The CFTC was granted independent leasing authority in 1974, and received authority to expend appropriated funds on multiple year leases in FY 1981. The CFTC’s historical practice has been to obligate only the annual portion of lease payments due each fiscal year. On February 4, 2016, GAO issued Comptroller General Decision B-327242, Commodity Futures Trading Commission—Recording of Obligations for Multiple-Year Leases (“Decision”). This Decision concluded that CFTC’s historical practice of recording multiple-year lease obligations on an annual basis violated the recording statute, 31 U.S.C. § 1501(a)(1). The Decision further indicated that the Commission needs to determine whether “the failure to properly record these obligations has resulted in the obligation of funds in excess of appropriations in violation of the Anti-deficiency Act” (ADA). After considering GAO’s decision, the Commission concluded that it should report a budgetary obligation for the full amount of the lease agreements in its statements of budgetary resources retrospectively. A summary of the effect of the restatement is shown below:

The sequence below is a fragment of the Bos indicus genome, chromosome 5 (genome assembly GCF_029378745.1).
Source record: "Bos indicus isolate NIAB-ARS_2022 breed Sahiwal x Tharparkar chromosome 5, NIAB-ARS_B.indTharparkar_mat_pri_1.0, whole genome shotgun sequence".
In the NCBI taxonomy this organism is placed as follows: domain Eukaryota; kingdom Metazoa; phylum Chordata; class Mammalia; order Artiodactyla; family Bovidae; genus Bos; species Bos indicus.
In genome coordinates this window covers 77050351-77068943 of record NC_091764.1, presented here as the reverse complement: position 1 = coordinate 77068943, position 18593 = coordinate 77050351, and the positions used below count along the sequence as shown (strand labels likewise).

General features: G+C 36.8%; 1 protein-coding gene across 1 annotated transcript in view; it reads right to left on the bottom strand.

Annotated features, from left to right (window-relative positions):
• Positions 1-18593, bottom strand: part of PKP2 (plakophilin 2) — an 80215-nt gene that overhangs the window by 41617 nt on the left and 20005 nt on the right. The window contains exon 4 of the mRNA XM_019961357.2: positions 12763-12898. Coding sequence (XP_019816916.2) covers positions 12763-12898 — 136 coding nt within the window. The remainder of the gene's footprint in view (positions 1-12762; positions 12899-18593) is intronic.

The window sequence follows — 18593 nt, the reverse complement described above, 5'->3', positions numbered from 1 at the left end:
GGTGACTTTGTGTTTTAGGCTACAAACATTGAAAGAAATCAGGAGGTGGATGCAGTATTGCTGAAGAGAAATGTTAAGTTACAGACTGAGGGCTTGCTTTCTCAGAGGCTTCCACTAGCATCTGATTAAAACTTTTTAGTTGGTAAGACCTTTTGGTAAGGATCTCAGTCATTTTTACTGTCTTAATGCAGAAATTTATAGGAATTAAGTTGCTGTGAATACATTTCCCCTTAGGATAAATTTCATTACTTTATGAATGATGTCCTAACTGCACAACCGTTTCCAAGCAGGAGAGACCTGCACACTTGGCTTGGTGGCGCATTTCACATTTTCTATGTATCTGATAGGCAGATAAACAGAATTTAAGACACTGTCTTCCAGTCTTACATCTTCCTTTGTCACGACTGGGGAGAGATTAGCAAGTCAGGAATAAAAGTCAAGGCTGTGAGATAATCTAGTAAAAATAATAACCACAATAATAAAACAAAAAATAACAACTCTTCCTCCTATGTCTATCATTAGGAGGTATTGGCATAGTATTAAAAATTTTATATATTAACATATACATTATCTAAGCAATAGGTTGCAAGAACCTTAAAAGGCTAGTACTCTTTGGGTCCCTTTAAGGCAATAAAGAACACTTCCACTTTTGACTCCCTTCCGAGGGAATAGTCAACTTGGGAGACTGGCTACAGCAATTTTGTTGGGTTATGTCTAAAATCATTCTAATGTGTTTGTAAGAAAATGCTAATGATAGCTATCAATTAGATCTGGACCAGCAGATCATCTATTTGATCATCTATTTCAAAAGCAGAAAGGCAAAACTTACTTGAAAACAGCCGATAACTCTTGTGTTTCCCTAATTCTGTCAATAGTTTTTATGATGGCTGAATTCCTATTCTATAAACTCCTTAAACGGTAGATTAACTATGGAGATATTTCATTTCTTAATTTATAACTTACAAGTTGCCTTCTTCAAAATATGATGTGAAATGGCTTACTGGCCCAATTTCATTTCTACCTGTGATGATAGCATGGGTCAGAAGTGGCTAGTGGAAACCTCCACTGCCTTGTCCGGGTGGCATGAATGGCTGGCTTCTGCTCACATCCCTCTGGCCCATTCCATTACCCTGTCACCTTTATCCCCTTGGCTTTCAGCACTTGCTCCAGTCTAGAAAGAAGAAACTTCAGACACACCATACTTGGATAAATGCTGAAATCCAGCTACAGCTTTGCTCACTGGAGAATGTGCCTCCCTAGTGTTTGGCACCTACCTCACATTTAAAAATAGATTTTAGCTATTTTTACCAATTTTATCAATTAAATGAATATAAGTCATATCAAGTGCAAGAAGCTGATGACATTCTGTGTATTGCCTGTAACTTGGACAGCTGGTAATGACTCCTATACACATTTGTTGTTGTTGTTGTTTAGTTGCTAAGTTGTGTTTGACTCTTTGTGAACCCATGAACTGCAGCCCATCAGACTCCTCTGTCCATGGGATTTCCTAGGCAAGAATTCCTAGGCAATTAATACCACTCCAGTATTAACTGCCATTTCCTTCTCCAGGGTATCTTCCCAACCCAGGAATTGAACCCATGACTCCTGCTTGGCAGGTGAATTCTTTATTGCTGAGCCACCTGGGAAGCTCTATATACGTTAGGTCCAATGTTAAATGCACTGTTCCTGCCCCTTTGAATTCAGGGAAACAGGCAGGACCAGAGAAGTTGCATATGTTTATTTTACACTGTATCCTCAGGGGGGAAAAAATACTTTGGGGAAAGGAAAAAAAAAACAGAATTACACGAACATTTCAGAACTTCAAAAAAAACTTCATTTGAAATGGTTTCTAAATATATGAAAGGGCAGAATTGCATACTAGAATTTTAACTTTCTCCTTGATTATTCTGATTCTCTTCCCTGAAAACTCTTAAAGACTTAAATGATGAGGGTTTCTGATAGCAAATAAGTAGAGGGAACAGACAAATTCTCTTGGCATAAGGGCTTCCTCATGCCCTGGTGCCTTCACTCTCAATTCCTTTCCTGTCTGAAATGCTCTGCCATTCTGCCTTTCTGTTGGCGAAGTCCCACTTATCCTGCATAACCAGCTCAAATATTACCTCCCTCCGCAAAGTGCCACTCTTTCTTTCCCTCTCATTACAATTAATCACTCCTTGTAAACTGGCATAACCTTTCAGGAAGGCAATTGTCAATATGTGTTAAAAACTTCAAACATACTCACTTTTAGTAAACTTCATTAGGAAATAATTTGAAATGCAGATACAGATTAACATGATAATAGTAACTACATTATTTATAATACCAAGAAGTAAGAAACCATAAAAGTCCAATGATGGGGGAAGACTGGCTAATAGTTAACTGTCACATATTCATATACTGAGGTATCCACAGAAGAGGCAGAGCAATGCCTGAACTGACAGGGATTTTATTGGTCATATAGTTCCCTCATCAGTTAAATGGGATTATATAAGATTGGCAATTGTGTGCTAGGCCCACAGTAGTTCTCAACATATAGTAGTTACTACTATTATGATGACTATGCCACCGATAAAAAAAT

BUDGETARY RESOURCES RESTATEMENT SUMMARY FOR FY 2015
        2015, as
      Previously
      Reported
      Change 2015,
      as Restated
      BUDGETARY RESOURCES      
      Unobligated Balance Brought Forward, October 1 $275,549,121 $(230,177,054) $45,372,067
      Adjustments to Unobligated Balance Brought Forward, October 1 829,170 829,170
      Unobligated Balance Brought Forward, October 1, as Adjusted 276,378,291 (230,177,054) 46,201,237
      Recoveries of Prior Year Unpaid Obligations 4,061,675 4,061,675